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Medical marijuana bill introduced

Post by Jordan Schrader / The News Tribune on May 10, 2011 at 12:00 pm | 4 Comments »
May 10, 2011 12:48 pm

The proposal for legalizing medical marijuana dispensaries through local government regulation was officially introduced today as a bill.

You can read the measure here. “Nonprofit patient cooperatives,” also known as dispensaries, would have to register with the state as nonprofit companies.

One key detail that is clear now that the bill is out: The co-ops would be protected from local prosecution only if local governments take action. They would be allowed in a city or county that passes “an ordinance stating that nonprofit patient cooperatives are not prohibited by local ordinance from operation within its jurisdiction.”

Since many communities would probably be averse to putting out a sign welcoming marijuana stores, the growing medical marijuana industry and its advocates don’t like this “opt-in” system. They would prefer an “opt-out” mechanism. But the industry’s lobbying association said today it hasn’t yet decided whether to support the bill.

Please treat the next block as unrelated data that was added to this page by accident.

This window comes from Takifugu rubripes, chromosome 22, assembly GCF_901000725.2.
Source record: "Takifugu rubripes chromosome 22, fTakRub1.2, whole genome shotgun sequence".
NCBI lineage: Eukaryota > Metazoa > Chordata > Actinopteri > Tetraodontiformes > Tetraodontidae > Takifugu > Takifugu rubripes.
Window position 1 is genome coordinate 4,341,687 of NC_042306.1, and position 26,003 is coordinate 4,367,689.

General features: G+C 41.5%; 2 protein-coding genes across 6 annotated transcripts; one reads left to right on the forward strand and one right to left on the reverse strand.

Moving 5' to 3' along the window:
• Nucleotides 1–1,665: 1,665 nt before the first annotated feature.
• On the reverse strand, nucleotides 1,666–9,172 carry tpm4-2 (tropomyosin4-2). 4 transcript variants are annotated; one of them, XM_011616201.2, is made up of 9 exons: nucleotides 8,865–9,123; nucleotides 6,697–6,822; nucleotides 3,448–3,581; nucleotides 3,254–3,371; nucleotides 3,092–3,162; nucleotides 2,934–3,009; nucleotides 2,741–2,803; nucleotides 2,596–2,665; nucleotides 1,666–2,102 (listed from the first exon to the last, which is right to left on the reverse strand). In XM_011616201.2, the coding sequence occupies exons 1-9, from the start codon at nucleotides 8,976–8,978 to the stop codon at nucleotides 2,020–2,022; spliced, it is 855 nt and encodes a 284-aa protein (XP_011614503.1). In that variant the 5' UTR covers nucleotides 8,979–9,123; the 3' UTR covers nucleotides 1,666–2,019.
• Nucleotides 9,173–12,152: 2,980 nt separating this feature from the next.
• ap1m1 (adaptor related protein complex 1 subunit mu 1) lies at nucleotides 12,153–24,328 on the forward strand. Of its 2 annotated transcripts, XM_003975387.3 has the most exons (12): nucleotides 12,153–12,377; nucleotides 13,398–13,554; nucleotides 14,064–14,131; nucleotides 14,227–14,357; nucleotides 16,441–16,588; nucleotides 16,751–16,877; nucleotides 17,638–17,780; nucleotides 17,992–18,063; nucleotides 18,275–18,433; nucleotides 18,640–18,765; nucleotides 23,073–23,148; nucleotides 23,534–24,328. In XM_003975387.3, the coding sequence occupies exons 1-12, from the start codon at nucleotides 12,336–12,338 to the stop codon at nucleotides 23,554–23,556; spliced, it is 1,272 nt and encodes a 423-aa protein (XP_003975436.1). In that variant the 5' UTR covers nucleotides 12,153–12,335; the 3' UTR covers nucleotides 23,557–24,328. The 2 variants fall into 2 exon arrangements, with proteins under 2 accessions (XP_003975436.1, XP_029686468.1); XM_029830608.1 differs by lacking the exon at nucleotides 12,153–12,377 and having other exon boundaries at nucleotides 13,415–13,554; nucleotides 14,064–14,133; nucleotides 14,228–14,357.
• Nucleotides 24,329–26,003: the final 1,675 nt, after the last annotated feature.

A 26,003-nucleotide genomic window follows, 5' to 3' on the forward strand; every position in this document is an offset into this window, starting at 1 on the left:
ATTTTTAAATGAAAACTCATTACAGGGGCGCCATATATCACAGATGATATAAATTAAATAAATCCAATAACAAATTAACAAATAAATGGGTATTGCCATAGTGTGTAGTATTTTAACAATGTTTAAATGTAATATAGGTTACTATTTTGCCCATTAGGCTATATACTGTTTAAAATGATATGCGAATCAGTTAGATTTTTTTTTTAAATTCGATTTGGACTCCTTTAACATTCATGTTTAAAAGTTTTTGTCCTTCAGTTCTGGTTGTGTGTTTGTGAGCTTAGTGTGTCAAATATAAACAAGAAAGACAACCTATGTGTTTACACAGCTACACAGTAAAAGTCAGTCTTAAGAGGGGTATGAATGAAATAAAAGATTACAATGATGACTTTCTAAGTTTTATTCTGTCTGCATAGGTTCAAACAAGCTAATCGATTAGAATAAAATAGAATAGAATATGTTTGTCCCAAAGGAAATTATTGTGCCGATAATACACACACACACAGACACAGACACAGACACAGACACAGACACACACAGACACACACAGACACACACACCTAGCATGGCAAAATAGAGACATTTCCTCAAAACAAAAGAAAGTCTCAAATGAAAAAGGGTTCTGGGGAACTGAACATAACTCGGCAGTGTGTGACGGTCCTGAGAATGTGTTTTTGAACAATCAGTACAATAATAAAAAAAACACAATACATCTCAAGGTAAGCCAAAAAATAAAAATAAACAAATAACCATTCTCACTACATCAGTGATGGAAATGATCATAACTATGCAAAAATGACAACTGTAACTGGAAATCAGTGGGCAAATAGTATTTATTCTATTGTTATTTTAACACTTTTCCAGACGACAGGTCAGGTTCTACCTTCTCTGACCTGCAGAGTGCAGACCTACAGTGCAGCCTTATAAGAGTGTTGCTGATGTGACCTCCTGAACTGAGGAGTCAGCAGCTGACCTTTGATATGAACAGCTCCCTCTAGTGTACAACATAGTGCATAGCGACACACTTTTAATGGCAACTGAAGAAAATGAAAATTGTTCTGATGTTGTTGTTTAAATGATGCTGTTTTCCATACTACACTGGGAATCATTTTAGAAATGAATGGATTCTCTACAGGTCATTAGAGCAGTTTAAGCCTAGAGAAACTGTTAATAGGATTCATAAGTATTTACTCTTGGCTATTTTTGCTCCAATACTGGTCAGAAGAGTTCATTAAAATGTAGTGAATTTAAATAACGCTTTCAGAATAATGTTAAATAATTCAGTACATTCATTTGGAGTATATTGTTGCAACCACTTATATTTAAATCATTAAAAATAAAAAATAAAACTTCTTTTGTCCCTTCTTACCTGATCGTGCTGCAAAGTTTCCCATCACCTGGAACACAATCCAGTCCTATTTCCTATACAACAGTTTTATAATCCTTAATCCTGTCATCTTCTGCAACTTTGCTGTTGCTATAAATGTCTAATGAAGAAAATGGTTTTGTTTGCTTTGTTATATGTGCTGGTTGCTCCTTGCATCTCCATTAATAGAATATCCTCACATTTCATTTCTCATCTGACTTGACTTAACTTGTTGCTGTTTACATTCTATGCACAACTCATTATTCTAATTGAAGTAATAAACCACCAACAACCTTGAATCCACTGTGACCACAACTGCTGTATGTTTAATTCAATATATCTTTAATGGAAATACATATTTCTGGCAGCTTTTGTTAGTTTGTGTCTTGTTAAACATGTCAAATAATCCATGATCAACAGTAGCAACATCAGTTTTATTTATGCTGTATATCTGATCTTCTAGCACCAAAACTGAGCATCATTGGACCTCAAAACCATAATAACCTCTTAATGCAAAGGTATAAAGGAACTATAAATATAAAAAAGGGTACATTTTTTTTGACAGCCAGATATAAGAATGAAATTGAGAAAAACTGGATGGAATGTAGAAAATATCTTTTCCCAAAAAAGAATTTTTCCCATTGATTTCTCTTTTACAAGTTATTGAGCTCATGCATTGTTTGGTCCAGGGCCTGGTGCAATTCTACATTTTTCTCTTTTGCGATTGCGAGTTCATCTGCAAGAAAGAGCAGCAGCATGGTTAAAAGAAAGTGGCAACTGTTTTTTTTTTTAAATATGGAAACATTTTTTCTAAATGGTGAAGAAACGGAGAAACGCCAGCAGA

Local governments appear to be on board with the bill, and Gov. Chris Gregoire prefers it to the one she partially vetoed — but she is sticking to her requirement that all four partisan caucus leaders agree to consider it in the special session, which is a challenge since House Republican Leader Richard DeBolt says he’s not interested.

UPDATE 12:45 p.m.: A public hearing has been set for Wednesday on the new bill. The time of the hearing is to be announced — even though the bill page says it’s at midnight. So don’t show up on the Capitol campus at midnight and tell the security guard you’re here to learn about cannabis.

Meanwhile, Attorney General Rob McKenna‘s office has weighed in on the issue, but Rep. Roger Goodman called the agency’s letter to House Democrats a “non response” that didn’t answer their question: do federal authorities have legal authority to prosecute state employees for licensing marijuana firms?

McKenna’s office did touch on that authority, saying “Washington law cannot constrain the enforcement of the (Controlled Substances Act) or control the manner in which federal officials exercise discretion under that law.”

McKenna Goodman Response 05-09-11

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